Yonah Freemark and Jebediah Reed of The Infrastrcturist bring us this article on freeways that should be torn down. Although there is a lot of crossover between this list and the Congress for the New Urbanism‘s list of Freeways Without Futures, they are separate and do have some differences. Urban freeways function as walls, cutting off neighborhoods from the rest of the city with disastrous results. They are often built along lakefronts and waterways, destroying what could be a great asset to a city. When freeways have been torn down and turned into surface-level roads, such as in Portland and San Francisco, they have had wonderful results as far as revitalizing their neighboring districts. Their list of freeways to tear down includes:
Cleveland: West Shoreway
Seattle: Alaskan Way Viaduct
Oklahoma City: I-40
New Haven: Route 34
Baltimore: Jones Falls Expressway
I think it’s great that people are willing to re-examine urban freeways and the negative impacts they have on cities, and I hope more cities (including my hometown of Pittsburgh, which could afford to tear down both I-376 along the Monongahela River and I-579 which cuts off the Strip, Hill and Uptown districts from Downtown) follow the example of Milwaukee and others and tear down their freeways.
Posted in Commentary, New Urbanism
Tagged Alaskan Way Viaduct, Baltimore, Buffalo, Cleveland, Downtown, Freeways Without Futures, Hill District, I-376, I-40, I-579, I-81, Jones Falls Expressway, Milwaukee, Monongahela River, New Haven, Oklahoma City, Pittsburgh, Route 34, Seattle, Skyway, Strip District, Syracuse, Uptown, Urban Freeways, West Shoreway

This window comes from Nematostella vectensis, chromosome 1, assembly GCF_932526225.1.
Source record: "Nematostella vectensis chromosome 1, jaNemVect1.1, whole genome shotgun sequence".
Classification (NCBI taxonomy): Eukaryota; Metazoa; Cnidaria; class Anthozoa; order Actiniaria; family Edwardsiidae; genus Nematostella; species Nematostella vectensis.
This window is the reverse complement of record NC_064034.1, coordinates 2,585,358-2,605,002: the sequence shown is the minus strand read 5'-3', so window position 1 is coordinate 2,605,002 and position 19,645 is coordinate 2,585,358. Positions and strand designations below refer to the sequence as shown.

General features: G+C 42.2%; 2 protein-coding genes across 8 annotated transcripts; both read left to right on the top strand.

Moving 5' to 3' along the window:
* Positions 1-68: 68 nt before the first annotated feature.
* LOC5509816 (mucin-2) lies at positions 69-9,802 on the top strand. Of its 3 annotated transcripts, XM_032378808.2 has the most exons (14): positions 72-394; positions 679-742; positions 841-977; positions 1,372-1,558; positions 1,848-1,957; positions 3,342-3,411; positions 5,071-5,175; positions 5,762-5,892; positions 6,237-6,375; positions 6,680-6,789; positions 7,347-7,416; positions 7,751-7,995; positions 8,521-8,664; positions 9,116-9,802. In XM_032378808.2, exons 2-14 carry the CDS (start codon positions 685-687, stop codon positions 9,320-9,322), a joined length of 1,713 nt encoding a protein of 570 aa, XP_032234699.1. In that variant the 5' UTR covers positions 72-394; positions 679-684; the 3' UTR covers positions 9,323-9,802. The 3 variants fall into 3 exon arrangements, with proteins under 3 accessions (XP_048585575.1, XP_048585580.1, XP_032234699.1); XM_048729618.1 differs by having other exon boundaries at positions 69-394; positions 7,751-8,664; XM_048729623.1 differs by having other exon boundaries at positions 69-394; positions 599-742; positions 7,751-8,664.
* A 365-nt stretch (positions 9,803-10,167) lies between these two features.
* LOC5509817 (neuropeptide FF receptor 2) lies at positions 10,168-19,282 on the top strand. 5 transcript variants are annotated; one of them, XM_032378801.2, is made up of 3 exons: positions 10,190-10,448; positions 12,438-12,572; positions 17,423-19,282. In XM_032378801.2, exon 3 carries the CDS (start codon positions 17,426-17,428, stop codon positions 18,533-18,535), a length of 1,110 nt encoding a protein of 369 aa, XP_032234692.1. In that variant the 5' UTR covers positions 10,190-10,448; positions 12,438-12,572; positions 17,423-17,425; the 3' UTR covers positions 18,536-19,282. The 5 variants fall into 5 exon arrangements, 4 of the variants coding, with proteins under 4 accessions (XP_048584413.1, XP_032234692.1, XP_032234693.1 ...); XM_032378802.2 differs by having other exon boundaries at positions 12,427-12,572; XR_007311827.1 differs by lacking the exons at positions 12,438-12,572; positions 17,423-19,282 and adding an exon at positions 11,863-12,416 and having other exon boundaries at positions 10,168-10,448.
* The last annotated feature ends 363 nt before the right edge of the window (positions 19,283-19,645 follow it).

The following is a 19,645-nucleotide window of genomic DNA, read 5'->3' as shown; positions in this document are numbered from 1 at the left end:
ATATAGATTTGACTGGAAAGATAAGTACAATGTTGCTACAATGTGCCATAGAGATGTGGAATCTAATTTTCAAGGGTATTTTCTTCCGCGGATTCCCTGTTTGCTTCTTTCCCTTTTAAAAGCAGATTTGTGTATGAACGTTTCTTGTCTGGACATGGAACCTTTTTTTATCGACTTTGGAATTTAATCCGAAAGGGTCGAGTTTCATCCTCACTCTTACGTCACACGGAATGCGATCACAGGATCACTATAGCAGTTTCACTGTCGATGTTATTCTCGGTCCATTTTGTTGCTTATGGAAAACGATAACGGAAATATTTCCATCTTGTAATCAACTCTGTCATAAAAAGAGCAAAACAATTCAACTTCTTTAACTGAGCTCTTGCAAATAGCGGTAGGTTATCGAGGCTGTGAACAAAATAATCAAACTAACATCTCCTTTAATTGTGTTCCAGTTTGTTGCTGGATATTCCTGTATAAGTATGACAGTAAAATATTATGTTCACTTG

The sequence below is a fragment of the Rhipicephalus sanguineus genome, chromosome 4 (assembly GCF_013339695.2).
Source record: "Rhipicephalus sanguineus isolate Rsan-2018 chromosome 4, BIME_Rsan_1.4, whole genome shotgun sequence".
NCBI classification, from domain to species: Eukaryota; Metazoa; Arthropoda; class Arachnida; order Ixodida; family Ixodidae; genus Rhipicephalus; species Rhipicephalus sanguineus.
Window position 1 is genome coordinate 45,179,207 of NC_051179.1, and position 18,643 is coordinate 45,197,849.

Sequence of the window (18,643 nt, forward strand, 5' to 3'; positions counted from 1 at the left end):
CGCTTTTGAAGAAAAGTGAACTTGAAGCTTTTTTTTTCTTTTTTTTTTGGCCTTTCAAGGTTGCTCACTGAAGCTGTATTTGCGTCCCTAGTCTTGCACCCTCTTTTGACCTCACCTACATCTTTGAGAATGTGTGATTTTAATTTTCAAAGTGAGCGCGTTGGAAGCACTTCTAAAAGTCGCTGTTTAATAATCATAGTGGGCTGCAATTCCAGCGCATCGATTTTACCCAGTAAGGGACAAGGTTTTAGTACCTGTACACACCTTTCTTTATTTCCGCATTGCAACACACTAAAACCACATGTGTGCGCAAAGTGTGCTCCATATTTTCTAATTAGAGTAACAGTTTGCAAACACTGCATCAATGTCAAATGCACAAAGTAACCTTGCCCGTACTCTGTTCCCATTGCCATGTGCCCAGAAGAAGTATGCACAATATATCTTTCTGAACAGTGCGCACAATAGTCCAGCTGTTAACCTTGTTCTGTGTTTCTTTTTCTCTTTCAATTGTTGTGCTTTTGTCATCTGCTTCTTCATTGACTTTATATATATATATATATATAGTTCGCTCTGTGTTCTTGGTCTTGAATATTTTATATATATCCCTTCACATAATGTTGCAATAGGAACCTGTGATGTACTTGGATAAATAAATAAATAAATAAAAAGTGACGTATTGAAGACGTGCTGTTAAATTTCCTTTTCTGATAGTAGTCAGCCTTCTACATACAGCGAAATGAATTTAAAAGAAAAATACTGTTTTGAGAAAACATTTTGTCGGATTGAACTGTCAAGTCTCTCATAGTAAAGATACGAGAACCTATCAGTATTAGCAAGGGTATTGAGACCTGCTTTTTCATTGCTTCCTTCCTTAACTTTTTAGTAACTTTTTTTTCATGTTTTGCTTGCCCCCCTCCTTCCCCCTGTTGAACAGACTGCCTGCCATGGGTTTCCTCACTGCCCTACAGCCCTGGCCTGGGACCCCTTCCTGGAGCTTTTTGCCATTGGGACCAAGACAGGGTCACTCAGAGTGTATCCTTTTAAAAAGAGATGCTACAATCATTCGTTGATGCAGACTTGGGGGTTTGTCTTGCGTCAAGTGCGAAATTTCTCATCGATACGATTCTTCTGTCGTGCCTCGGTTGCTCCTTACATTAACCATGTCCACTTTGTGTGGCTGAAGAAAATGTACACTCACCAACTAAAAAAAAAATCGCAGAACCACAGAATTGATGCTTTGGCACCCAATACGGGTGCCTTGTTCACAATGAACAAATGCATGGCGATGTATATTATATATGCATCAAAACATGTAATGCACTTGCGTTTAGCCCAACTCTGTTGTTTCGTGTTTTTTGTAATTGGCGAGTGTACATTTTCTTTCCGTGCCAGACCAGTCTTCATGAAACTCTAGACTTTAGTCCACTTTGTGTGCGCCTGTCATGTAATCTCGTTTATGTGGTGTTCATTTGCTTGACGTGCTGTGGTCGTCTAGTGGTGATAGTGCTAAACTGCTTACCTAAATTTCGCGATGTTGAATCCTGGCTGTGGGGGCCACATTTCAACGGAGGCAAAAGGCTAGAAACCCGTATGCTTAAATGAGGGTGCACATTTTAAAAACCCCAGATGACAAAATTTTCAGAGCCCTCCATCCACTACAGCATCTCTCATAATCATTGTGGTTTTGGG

Lolis Eric Elie brings us this story, which may be some of the best news I have ever shared on this blog. The people of New Orleans are finally taking the idea seriously that parts of I-10 should be torn down. The history of I-10 is long and mostly sad. The freeway was laid over North Claiborne Boulevard, a vibrant street with many local businesses and an extremely picturesque collection of oak trees. It was used as a parade route for Mardi Gras and a variety of other get-togethers. When the freeway was put in, it cut off a poor black neighborhood from the upscale French Quarter, essentially walling the neighborhod off from jobs and prosperity. Now, as the time has come to rennovate the freeway, people are discovering that it may be more affordable to tear the freeway down and build a surface road, much the same as North Claiborne used to be. John Norquist, who was involved in tearing down a similar freeway when he was mayor of Milwaukee and, as president of the Congress for the New Urbanism, created the Freeways Without Futures list, has been a major proponent of this change and has been working with locals to bring this vision to fruition. Unfortunately, the city of New Orleans is dragging its feet, saying that the I-10 is not on the top of the priority list. I would like to suggest that anyone who reads this blog, especially if you live in the New Orleans area, that you contact the Mayor’s office and get this change on the front burner.